WSJ Editorial Board, “The European Union’s China Choice“
European countries ignored warnings about Vladimir Putin as he built energy and military leverage over the Continent. Will they learn from the experience?
The virtual meeting between top European Union officials and Chinese President Xi Jinping on Friday should be instructive. Beijing wants the event to reboot talks on a stalled EU-China investment deal. Brussels says “the main focus of the summit will be on the war in Ukraine” and the “dramatic humanitarian crisis created by Russia’s aggression.”
China’s support for Russia is the most serious but far from only reason Europe is losing patience. Beijing has launched an economic war on EU member Lithuania over its upgraded ties to Taiwan. The Chinese Communist Party’s human-rights record remains abysmal. Bullying behavior during the Covid-19 pandemic and stonewalling of the origins investigation hurt China’s credibility. The question is what Europe will do beyond condemnations, token sanctions and the occasional lawsuit.
Europeans point out that the U.S. led the way on deepening economic ties with China and the hope of change through trade was as much American as German. That’s fair, but it’s not an excuse to accommodate an increasingly hostile China now. Mr. Xi has made clear that working with Russia and other revanchist powers to overturn the U.S.-led international order is a key aspiration.
Some Europeans are hopeless. “We are very, very far away from considering the China threat at the same level of Russia,” EU foreign-policy chief Josep Borrell said Tuesday. “It’s not in our interest to lean Russia toward China in order to create a great alliance of China plus other like-minded countries.”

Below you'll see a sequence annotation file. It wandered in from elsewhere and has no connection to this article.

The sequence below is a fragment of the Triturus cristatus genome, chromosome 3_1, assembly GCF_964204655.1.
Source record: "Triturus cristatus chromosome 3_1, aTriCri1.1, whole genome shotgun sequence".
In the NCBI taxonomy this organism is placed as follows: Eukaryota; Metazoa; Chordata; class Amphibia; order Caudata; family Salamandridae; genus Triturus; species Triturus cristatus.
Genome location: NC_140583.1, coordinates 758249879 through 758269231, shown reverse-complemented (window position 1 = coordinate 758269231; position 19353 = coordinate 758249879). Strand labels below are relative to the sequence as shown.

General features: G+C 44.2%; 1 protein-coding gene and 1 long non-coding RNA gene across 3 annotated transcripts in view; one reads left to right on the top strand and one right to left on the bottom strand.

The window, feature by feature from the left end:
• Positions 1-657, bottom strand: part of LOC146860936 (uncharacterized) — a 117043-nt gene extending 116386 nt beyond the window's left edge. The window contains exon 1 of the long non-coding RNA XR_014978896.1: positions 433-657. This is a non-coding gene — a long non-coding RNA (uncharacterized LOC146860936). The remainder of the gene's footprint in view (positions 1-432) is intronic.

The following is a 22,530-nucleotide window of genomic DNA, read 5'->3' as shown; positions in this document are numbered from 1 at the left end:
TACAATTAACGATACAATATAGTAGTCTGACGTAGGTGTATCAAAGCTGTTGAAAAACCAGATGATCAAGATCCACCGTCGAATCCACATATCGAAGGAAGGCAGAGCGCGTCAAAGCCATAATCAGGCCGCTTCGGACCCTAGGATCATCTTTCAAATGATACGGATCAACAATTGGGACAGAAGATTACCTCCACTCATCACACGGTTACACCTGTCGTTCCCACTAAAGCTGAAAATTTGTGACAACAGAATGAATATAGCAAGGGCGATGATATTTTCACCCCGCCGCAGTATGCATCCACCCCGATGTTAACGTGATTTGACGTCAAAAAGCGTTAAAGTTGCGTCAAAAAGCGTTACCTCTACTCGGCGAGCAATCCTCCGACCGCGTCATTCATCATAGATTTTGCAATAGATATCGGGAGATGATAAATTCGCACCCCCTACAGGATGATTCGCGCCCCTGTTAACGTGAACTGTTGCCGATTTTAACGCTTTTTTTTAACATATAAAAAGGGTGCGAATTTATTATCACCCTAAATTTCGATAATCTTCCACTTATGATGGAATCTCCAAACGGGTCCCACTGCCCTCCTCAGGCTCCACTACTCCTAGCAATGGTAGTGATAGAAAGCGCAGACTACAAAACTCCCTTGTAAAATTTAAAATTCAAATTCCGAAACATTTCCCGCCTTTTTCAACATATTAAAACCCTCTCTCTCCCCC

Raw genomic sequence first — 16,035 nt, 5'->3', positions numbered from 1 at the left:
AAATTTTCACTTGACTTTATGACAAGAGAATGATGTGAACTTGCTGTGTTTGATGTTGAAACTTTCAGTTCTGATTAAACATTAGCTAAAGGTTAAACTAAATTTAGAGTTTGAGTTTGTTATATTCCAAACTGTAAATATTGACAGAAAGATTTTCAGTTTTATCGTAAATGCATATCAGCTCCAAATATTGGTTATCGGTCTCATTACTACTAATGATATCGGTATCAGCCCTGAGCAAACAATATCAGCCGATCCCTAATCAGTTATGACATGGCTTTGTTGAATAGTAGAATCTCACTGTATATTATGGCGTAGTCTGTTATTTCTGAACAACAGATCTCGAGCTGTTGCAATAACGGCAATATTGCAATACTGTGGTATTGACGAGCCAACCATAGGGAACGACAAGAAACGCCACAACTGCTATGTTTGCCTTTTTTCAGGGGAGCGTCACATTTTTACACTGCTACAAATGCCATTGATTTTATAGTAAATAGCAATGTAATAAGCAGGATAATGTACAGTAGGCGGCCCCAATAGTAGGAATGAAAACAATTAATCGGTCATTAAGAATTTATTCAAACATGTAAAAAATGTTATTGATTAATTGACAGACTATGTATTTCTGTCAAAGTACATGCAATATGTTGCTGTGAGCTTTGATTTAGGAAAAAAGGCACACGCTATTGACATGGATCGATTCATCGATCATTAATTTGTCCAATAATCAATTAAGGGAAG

But it is in Europe’s interest not to make itself vulnerable to Chinese economic extortion on supply chains, critical minerals and business investment. Smart companies are already looking for safer investment options outside China without government forcing their hands. Nearly half of German manufacturers that “source significant inputs from China” have said they plan to reduce reliance on China, according to a new ifo Institute survey.
Diversifying sources for medical supplies and rare-earth minerals, along with other strategically important goods, is sound policy. If China invades Taiwan, does Europe really want to be in an even vulnerable than it now is with Russia?
My Two Cents:
The degree to which the West and many of its partners have rallied against Putin’s crimes, often at considerable cost to their short-term interests, has been stunning to see. Bolstered by Ukraine’s resiliency and Russia’s unexpected incompetence, the resolve seems likely to remain steady.
That Ukraine has started attacking Russian logistics capability in Russia itself is not surprising. It’s a natural escalation. That the Wagner Group and various other Russian proxies-mercenaries have entered the fray isn’t surprising, either. Still, both indicate a widening conflict.
The China angle has been a backdrop all along but one understandably underplayed given the mass horror unfolding in real time in front of our eyes. The PRC has the capacity to undercut much of the sanctions regime and has been increasingly flexing its muscles on the world scene, making everyone from Hollywood to Silicon Valley genuflect before it. If the EU is willing to stand up and buck that trend over Ukraine, the US should do everything it can to make that easier.